A dense Lodgepole Pine stand in Yellowstone National Park in the United StatesAnd on February 17: Conversation Despots
Some people insist that conversations reach their personally favored conclusions, no matter what others want. Here are some of their tactics. Available here and by RSS on February 17.

Coaching services

I offer email and telephone coaching at both corporate and individual rates. Contact Rick for details at rbrenHzoPtHPscBkwCbSrner@ChacCxsOFHBnsUkCRQvLoCanyon.com or (617) 491-6289, or toll-free in the continental US at (866) 378-5470.

Get the ebook!

Past issues of Point Lookout are available in six ebooks:

Reprinting this article

Are you a writer, editor or publisher on deadline? Are you looking for an article that will get people talking and get compliments flying your way? You can have 500 words in your inbox in one hour. License any article from this Web site. More info

Public seminars

High-Voltage Brainstorming: Leading Teams to More Brilliant Ideas Faster
AlthoHigh-Voltage Brainstormingugh most of us are very familiar with a technique known as brainstorming, many overestimate its effectiveness. Serious research indicates that, as commonly practiced, brainstorming produces results that tend to overlook some brilliant ideas, and might even include ideas that actually have little promise. In this eye opening yet entertaining program, Rick Brenner guides us as we explore the sources of the deficiencies of brainstorming, and then suggests concrete tips for mitigating those deficiencies. Read more about this program. Here's an upcoming date for this program:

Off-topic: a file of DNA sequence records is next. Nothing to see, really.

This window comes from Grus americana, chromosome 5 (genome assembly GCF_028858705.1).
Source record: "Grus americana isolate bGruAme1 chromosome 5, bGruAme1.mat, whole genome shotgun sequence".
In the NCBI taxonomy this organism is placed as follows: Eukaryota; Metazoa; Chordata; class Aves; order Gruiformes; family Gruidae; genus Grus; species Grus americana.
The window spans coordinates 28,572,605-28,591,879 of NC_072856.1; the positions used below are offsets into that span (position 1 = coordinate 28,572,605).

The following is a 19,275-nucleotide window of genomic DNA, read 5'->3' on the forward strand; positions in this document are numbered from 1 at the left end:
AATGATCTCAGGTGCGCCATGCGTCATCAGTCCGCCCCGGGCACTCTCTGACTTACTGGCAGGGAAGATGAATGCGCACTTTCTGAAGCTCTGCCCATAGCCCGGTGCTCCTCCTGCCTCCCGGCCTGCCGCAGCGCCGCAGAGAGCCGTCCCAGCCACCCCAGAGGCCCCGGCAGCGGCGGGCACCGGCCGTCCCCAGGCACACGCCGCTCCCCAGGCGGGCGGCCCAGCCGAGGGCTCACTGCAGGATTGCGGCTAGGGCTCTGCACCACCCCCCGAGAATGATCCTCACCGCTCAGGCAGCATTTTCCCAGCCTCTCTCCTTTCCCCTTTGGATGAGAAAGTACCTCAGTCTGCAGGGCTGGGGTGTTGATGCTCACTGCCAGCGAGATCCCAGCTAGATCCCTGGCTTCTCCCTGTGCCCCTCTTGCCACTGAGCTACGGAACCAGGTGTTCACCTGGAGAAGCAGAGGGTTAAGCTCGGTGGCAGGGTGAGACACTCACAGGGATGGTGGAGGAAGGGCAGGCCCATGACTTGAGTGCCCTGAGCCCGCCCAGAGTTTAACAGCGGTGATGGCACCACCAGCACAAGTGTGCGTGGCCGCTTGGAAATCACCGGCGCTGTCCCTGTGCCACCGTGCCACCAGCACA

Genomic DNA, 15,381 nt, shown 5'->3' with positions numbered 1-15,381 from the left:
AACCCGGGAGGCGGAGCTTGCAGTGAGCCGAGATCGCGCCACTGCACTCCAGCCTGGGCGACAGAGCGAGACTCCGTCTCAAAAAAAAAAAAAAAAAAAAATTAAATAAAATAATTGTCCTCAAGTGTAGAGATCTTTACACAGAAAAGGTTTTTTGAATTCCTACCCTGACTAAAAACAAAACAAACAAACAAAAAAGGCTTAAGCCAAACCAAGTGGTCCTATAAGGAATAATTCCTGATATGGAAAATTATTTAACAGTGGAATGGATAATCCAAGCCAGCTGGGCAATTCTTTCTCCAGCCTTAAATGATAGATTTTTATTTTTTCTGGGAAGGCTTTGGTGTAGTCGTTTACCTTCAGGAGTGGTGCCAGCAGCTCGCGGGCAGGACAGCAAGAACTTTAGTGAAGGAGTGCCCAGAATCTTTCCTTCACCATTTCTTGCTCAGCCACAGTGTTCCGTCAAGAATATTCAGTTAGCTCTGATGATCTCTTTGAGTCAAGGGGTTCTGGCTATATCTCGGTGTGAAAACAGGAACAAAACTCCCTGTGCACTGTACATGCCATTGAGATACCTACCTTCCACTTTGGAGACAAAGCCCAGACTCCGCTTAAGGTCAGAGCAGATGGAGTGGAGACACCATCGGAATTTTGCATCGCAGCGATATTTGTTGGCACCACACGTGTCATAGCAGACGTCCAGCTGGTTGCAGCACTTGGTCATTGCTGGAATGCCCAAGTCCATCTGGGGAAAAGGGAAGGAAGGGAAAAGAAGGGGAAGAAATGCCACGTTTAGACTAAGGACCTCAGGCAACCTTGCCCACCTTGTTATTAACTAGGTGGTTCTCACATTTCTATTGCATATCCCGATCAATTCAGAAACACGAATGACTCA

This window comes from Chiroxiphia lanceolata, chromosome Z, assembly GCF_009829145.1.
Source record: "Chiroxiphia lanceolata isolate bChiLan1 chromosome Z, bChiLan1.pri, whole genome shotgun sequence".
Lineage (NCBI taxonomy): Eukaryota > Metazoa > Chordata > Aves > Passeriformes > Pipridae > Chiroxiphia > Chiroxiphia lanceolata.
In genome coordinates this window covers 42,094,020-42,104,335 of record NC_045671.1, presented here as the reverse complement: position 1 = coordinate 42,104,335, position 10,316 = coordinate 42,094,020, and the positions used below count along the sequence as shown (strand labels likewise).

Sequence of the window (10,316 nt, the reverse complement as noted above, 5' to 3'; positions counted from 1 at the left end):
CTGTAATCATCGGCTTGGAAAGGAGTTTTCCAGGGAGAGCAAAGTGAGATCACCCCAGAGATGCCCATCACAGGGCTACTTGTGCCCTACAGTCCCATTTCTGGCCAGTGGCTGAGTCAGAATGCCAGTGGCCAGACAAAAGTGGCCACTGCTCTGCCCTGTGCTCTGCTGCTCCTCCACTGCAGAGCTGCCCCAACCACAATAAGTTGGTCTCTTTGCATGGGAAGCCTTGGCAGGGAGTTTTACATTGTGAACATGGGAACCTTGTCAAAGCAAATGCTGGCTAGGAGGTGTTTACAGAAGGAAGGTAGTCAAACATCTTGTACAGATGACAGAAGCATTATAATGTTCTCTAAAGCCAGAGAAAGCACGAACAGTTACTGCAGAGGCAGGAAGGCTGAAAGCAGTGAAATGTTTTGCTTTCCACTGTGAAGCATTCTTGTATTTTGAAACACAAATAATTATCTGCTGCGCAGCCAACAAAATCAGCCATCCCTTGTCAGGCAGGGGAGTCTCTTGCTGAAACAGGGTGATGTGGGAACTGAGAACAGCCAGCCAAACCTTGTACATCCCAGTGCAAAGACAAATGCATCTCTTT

Managing in Fluid Environments
Most Managing in Fluid Environmentspeople now work in environments that can best be characterized as fluid, because they're subject to continual change. We never know whats coming next. In such environments, managing — teams, projects, groups, departments, or the enterprise — often entails moving from surprise to surprise while somehow staying almost on track. It's a nerve-wracking existence. This program provides numerous tools that help managers who work in fluid environments. Read more about this program. Here's an upcoming date for this program:

Please donate!The message of Point Lookout is unique. Help get the message out. Please donate to help keep Point Lookout available for free to everyone.
Learn how to spot troubled projects before they get out of control.
Bad boss, long commute, troubling ethical questions, hateful colleague? Learn what we can do when we love the work but not the job.
Learn how to make your virtual global team sing.
Are you managing a change effort that faces rampant cynicism, passive non-cooperation, or maybe even outright revolt?
My free weekly email newsletter gives concrete tips and suggestions for dealing with the challenging but everyday situations we all face.
A Tip a Day arrives by email, or by RSS Feed, each business day. It's 20 to 30 words at most, and gives you a new perspective on the hassles and rewards of work life. Most tips also contain links to related articles. Free!
Learn how to make meetings more productive — and more rare.
Exchange your "personal trade secrets" — the tips, tricks and techniques that make you an ace — with other aces, anonymously. Visit the Library of Personal Trade Secrets.
If your teams don't yet consistently achieve state-of-the-art teamwork, check out this catalog. Help is just a few clicks away!
Ebooks, booklets and tip books on project management, conflict, writing email, effective meetings and more.